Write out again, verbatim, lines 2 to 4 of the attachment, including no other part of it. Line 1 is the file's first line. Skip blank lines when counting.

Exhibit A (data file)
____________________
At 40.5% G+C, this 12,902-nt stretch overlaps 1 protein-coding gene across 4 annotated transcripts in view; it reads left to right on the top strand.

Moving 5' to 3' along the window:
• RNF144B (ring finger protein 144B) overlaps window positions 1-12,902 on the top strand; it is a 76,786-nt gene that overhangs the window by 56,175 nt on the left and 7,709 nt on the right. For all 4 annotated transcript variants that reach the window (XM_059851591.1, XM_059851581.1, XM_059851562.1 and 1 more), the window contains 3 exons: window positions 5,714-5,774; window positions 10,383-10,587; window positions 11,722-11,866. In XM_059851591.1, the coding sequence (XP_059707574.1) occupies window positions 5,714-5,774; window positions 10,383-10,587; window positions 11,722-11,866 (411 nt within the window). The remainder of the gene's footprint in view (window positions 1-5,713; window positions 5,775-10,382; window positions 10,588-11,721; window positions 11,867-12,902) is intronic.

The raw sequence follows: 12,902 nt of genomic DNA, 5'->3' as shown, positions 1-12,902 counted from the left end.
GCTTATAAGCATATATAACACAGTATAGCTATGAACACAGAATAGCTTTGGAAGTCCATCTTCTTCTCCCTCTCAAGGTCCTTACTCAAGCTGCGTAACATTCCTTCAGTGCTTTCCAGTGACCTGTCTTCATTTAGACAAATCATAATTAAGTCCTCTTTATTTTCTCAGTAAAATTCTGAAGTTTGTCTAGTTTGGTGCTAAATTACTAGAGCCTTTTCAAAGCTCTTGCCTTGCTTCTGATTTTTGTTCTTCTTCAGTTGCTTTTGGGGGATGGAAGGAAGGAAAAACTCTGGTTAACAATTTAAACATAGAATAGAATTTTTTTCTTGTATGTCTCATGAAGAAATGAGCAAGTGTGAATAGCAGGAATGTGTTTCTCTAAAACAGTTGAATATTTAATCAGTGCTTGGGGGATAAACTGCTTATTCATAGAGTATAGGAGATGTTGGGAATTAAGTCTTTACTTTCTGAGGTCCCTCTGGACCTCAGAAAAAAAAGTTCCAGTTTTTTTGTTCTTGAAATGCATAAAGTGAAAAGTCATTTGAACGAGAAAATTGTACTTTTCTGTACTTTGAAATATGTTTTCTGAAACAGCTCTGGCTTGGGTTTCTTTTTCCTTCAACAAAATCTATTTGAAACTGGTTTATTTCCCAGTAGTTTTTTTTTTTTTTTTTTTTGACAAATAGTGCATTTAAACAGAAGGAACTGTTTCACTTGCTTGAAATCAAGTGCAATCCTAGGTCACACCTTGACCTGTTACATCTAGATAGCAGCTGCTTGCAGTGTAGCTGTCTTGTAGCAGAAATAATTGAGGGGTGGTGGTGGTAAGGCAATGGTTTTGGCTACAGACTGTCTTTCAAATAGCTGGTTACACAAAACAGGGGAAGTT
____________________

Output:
Moving 5' to 3' along the window:
• RNF144B (ring finger protein 144B) overlaps window positions 1-12,902 on the top strand; it is a 76,786-nt gene that overhangs the window by 56,175 nt on the left and 7,709 nt on the right. For all 4 annotated transcript variants that reach the window (XM_059851591.1, XM_059851581.1, XM_059851562.1 and 1 more), the window contains 3 exons: window positions 5,714-5,774; window positions 10,383-10,587; window positions 11,722-11,866. In XM_059851591.1, the coding sequence (XP_059707574.1) occupies window positions 5,714-5,774; window positions 10,383-10,587; window positions 11,722-11,866 (411 nt within the window). The remainder of the gene's footprint in view (window positions 1-5,713; window positions 5,775-10,382; window positions 10,588-11,721; window positions 11,867-12,902) is intronic.

The raw sequence follows: 12,902 nt of genomic DNA, 5'->3' as shown, positions 1-12,902 counted from the left end.